According to poet David Baker, “contentment is usually quiet.” When we whimper and sigh, scream and shout – it is because we are in pain; it is because we are yearning; it is because we are discontent, curious, or awed. That is the stuff of poetry, of art. That is the stuff of Scavenger Loop. And yet, this book of poems is not a Howl. Rather, it is an ode, a plea, a complaint. It is an attempt, as all art is, to reconcile the holy and profane, the violent and tender, the beauty and horror of life.
With equal parts grace and gusto, Baker uses the precise to give voice to the nebulous; Scavenger Loop employs sharp scientific jargon and transmutes it, rendering its clinical chill into something beautiful and almost comforting. Massive concepts are decomposed into etymologies, taxonomies, cycles. Science explains. And there is something satisfying about knowing the process of a thing, about understanding life’s mechanics. Here, knowledge is not only power, but peace.
And yet, these poems also admit that sometimes, science does not suffice. That is when those such as “Flood” return to imagery – to visions of a “wren on a red tree – amid the wicks of wet fruit” and “the little birds brown as buns”. It is here that the tangible and intangible, the inexact and the true bleed together, making Scavenger Loop an intriguing, compelling, and quietly devastating work.
“Scavenger Loop” is both the book’s namesake and most ambitious poem. If you’re wondering what a scavenger loop is exactly, not to worry for Baker begins by explaining the process for us.
“In the wild, animals lie where they die, thus placing them into the scavenger loop. The upshot is that the highly concentrated animal nutrients get spread over the land, by the exodus of flies, beetles, etc.”
As the poem continues, it becomes immediately clear that scavenger loops are not isolated to the natural world. From the trash picker that asks “Buddy, can I dig” as he simultaneously digs through Baker’s garbage, to a shared link on Facebook, to outside lines and quotations given new life in the poem itself, to the death of Baker’s mother who returns to the earth; here Baker masterfully explores the scavenger loop’s unique ability to reincarnate, and repurpose.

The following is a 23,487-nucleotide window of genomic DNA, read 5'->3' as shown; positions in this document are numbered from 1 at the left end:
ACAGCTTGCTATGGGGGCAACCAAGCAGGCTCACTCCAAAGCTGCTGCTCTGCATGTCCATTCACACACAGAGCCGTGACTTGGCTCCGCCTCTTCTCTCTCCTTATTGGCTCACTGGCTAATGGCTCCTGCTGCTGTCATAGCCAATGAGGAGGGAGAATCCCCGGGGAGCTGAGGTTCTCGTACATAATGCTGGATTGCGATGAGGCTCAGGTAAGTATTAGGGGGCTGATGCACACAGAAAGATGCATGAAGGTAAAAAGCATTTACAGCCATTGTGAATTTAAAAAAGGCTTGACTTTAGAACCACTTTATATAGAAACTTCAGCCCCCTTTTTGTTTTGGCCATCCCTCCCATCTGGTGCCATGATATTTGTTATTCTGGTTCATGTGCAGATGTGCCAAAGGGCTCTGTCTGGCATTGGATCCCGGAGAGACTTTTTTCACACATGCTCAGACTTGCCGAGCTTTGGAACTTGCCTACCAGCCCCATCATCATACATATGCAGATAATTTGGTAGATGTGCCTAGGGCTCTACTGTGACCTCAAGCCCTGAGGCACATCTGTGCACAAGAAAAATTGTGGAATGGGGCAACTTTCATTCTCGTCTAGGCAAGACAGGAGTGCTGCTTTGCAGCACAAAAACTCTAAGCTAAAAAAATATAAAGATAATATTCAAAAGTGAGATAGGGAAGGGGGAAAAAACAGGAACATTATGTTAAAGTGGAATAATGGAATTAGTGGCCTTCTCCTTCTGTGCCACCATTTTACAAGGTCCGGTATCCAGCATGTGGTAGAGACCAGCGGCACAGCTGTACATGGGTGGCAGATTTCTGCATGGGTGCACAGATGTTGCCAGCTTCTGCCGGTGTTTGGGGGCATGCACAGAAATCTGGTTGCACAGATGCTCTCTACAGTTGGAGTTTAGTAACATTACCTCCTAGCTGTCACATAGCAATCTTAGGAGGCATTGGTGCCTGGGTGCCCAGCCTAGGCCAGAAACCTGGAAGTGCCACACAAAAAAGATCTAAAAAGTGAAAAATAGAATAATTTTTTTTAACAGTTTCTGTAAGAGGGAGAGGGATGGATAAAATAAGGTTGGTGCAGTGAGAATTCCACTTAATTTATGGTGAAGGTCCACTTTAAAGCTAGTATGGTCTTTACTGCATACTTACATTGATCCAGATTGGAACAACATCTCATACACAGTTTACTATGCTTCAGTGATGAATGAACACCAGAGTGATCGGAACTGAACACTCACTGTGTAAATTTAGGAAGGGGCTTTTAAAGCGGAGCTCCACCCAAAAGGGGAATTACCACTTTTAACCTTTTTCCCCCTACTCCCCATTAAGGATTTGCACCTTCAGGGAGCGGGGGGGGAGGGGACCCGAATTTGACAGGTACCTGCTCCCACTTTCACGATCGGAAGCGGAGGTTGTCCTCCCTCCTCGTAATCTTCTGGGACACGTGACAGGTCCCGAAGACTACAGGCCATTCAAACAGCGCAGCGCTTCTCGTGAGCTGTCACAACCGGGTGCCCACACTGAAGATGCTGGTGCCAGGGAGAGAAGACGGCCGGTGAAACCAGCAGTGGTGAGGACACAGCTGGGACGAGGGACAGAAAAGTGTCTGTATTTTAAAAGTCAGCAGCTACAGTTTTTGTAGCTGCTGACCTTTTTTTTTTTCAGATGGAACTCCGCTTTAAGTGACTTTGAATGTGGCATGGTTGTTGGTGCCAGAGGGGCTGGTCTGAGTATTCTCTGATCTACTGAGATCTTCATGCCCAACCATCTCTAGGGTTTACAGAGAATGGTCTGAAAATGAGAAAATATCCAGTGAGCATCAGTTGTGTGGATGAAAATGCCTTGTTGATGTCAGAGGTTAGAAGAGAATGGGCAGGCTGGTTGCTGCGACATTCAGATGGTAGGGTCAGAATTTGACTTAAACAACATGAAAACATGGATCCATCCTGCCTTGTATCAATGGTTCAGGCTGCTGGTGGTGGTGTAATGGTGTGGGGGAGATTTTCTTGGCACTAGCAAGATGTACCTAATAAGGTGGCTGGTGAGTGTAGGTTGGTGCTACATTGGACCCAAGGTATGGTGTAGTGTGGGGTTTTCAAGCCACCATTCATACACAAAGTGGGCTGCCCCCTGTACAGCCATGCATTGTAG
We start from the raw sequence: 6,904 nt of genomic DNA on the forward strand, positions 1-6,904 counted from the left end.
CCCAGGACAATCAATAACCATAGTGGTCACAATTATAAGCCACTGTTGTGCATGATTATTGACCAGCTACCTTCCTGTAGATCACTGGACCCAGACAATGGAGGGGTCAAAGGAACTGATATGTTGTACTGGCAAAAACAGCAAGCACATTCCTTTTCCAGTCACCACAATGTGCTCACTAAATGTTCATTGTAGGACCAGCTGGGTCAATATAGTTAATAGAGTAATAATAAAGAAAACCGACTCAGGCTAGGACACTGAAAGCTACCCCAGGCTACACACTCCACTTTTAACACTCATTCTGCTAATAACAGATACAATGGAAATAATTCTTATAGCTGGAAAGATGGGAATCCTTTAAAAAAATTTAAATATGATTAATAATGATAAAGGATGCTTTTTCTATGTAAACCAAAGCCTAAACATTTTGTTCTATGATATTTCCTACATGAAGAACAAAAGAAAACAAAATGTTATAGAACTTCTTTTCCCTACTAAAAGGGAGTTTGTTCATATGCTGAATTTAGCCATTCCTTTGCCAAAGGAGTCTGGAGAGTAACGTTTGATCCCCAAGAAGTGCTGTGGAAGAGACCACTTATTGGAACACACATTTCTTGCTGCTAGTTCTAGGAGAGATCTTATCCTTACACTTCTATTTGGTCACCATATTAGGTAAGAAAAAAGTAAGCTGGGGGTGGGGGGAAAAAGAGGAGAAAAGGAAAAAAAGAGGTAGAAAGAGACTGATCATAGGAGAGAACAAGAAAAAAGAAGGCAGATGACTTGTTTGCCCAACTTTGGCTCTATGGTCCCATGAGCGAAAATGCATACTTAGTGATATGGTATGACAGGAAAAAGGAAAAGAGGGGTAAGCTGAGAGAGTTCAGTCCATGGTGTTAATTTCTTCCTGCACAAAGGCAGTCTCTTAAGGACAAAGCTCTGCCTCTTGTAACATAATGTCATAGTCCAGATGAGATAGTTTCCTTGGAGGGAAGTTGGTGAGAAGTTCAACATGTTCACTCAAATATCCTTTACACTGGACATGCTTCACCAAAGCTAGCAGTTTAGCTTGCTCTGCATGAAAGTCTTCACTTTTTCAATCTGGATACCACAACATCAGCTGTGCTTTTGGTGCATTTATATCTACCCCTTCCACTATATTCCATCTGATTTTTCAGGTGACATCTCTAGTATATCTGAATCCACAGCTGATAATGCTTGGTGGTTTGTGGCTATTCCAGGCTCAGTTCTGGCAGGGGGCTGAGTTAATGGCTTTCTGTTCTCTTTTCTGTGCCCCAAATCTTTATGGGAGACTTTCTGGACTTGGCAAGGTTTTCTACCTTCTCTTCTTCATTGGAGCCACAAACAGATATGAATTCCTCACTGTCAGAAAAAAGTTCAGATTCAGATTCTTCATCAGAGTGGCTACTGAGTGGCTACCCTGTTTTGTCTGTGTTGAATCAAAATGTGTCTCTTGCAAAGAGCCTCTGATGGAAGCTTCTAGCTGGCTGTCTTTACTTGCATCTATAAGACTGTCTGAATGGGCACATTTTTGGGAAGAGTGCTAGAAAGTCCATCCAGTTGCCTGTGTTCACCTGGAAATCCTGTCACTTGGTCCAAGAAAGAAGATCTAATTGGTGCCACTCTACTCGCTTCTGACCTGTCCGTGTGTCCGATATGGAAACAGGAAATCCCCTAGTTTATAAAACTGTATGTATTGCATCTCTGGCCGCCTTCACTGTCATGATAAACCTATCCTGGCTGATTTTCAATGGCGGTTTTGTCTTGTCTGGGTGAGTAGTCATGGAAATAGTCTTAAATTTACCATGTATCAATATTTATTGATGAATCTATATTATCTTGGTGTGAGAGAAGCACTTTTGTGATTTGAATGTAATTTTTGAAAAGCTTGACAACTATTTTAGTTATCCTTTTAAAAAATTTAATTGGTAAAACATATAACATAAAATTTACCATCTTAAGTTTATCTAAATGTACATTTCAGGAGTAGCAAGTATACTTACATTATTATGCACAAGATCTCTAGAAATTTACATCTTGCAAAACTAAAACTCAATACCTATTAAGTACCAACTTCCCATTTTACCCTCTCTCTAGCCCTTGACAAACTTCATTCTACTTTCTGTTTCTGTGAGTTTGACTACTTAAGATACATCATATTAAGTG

“The world gives you itself in fragments/in splinters,” the poem says, and true to its word, “Scavenger Loop” presents itself in parts from corn fields, tattoo sheds, heirloom silver in a hand-tooled box, to more obscure things like the Poisson equation, plant diseases, and dustscaewung (an old English word meaning the daydream of a mind trapped in the past and present). There is no distinction made between the natural and artificial. Instead, Baker mixes everything together and writes of a universal nature devoid of categorical barriers.
And yet, the poem knows that despite its hoarding, all things are ephemeral and asks “how do you keep a thing you cannot touch?” Answer: you can’t, and even the things you can touch won’t be yours forever. Baker ends by “feeding the earth the earth” fully aware the scavenger loop cycle will continue with or without his involvement or permission. All of us equal parts essential and inconsequential. All of us scavengers.
Scavenger Loop is published by W.W. Norton & Company, and retails for $26.95.
By: Aaron Bennett & Autumn Stiles